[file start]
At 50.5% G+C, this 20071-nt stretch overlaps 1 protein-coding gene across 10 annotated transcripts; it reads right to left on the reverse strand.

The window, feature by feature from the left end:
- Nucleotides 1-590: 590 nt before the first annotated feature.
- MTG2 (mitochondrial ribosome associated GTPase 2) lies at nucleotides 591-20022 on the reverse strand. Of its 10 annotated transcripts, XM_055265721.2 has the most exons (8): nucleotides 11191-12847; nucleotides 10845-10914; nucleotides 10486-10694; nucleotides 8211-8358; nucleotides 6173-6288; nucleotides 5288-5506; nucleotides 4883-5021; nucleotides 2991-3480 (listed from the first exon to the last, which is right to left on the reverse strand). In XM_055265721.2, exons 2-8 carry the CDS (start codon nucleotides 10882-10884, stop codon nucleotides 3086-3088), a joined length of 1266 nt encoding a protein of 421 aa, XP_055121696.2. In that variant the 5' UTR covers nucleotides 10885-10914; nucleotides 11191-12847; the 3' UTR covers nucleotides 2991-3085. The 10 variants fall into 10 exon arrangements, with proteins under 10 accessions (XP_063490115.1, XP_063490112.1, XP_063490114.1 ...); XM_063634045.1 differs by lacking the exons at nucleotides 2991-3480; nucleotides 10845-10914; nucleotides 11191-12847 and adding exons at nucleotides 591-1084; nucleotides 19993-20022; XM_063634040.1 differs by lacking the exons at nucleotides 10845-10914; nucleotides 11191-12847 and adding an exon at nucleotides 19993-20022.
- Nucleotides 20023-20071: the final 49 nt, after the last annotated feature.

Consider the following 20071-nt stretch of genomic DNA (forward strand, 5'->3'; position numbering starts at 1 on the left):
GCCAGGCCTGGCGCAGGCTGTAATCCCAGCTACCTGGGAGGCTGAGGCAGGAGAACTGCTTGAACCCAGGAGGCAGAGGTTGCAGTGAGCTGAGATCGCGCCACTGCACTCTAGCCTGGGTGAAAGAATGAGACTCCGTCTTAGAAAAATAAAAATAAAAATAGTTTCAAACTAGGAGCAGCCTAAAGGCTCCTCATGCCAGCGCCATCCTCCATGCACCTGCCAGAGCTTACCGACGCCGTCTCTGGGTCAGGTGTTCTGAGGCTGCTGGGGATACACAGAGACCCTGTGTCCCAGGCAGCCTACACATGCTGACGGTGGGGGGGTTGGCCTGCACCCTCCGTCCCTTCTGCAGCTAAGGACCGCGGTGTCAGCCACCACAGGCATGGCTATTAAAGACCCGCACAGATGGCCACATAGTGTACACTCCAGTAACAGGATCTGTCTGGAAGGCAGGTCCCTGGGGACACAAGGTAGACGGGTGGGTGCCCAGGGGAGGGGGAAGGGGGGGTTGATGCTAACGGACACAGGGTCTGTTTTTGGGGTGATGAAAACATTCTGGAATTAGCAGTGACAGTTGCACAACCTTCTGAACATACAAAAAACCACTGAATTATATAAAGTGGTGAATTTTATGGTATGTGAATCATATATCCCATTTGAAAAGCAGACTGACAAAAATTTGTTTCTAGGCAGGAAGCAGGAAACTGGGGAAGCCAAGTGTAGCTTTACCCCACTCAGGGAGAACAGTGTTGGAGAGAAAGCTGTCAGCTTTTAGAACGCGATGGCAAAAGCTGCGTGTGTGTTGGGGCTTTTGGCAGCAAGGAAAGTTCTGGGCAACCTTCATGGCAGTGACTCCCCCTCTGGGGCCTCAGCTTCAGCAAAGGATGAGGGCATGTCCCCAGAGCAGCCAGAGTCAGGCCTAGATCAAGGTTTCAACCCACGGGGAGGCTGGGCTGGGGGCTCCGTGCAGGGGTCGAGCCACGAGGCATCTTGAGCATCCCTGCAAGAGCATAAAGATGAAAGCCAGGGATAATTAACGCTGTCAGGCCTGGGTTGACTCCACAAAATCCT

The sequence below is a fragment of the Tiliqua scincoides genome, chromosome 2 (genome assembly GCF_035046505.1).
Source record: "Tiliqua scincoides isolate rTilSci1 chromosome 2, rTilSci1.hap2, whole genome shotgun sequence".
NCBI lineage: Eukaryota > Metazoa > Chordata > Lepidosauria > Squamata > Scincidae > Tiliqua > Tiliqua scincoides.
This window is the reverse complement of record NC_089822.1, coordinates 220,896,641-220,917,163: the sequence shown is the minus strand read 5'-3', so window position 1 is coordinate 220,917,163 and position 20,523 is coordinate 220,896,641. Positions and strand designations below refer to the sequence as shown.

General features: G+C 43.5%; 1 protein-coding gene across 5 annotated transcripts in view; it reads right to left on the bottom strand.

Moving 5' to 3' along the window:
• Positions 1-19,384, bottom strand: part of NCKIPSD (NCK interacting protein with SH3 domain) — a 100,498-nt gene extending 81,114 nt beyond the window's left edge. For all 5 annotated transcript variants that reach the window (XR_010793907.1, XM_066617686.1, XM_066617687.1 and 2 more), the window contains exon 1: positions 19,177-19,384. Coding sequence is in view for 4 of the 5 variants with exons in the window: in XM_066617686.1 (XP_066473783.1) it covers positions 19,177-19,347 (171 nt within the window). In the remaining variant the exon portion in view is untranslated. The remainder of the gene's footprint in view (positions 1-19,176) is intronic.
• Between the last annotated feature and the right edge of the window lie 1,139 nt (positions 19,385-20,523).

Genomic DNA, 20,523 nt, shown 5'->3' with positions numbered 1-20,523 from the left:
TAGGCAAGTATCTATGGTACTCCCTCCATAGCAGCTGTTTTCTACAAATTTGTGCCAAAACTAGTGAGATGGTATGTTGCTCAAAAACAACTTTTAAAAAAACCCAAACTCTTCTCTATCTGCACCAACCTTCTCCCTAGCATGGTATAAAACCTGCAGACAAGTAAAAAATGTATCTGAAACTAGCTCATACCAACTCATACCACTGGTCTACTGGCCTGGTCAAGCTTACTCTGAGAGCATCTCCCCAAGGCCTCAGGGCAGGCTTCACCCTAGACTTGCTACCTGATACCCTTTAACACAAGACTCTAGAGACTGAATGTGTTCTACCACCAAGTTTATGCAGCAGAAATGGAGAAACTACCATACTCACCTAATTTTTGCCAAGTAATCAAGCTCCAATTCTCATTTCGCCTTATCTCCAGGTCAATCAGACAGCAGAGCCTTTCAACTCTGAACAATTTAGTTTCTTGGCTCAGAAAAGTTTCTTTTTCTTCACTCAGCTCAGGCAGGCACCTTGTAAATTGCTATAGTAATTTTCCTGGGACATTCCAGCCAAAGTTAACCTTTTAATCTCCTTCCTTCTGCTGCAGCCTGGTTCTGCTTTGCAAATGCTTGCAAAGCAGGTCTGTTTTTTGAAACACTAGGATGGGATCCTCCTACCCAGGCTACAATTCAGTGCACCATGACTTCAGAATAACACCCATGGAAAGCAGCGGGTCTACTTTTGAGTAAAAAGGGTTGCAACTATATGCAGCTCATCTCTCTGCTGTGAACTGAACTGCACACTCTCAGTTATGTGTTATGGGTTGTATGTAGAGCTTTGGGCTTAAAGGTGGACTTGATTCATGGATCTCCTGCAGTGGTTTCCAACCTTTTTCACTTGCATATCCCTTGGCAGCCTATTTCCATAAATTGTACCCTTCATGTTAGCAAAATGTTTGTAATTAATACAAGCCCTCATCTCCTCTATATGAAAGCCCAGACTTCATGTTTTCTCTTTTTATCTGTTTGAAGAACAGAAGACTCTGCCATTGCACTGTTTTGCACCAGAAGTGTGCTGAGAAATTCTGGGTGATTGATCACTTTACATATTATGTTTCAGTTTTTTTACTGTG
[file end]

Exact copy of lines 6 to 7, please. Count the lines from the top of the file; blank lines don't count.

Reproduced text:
Consider the following 20071-nt stretch of genomic DNA (forward strand, 5'->3'; position numbering starts at 1 on the left):
GCCAGGCCTGGCGCAGGCTGTAATCCCAGCTACCTGGGAGGCTGAGGCAGGAGAACTGCTTGAACCCAGGAGGCAGAGGTTGCAGTGAGCTGAGATCGCGCCACTGCACTCTAGCCTGGGTGAAAGAATGAGACTCCGTCTTAGAAAAATAAAAATAAAAATAGTTTCAAACTAGGAGCAGCCTAAAGGCTCCTCATGCCAGCGCCATCCTCCATGCACCTGCCAGAGCTTACCGACGCCGTCTCTGGGTCAGGTGTTCTGAGGCTGCTGGGGATACACAGAGACCCTGTGTCCCAGGCAGCCTACACATGCTGACGGTGGGGGGGTTGGCCTGCACCCTCCGTCCCTTCTGCAGCTAAGGACCGCGGTGTCAGCCACCACAGGCATGGCTATTAAAGACCCGCACAGATGGCCACATAGTGTACACTCCAGTAACAGGATCTGTCTGGAAGGCAGGTCCCTGGGGACACAAGGTAGACGGGTGGGTGCCCAGGGGAGGGGGAAGGGGGGGTTGATGCTAACGGACACAGGGTCTGTTTTTGGGGTGATGAAAACATTCTGGAATTAGCAGTGACAGTTGCACAACCTTCTGAACATACAAAAAACCACTGAATTATATAAAGTGGTGAATTTTATGGTATGTGAATCATATATCCCATTTGAAAAGCAGACTGACAAAAATTTGTTTCTAGGCAGGAAGCAGGAAACTGGGGAAGCCAAGTGTAGCTTTACCCCACTCAGGGAGAACAGTGTTGGAGAGAAAGCTGTCAGCTTTTAGAACGCGATGGCAAAAGCTGCGTGTGTGTTGGGGCTTTTGGCAGCAAGGAAAGTTCTGGGCAACCTTCATGGCAGTGACTCCCCCTCTGGGGCCTCAGCTTCAGCAAAGGATGAGGGCATGTCCCCAGAGCAGCCAGAGTCAGGCCTAGATCAAGGTTTCAACCCACGGGGAGGCTGGGCTGGGGGCTCCGTGCAGGGGTCGAGCCACGAGGCATCTTGAGCATCCCTGCAAGAGCATAAAGATGAAAGCCAGGGATAATTAACGCTGTCAGGCCTGGGTTGACTCCACAAAATCCT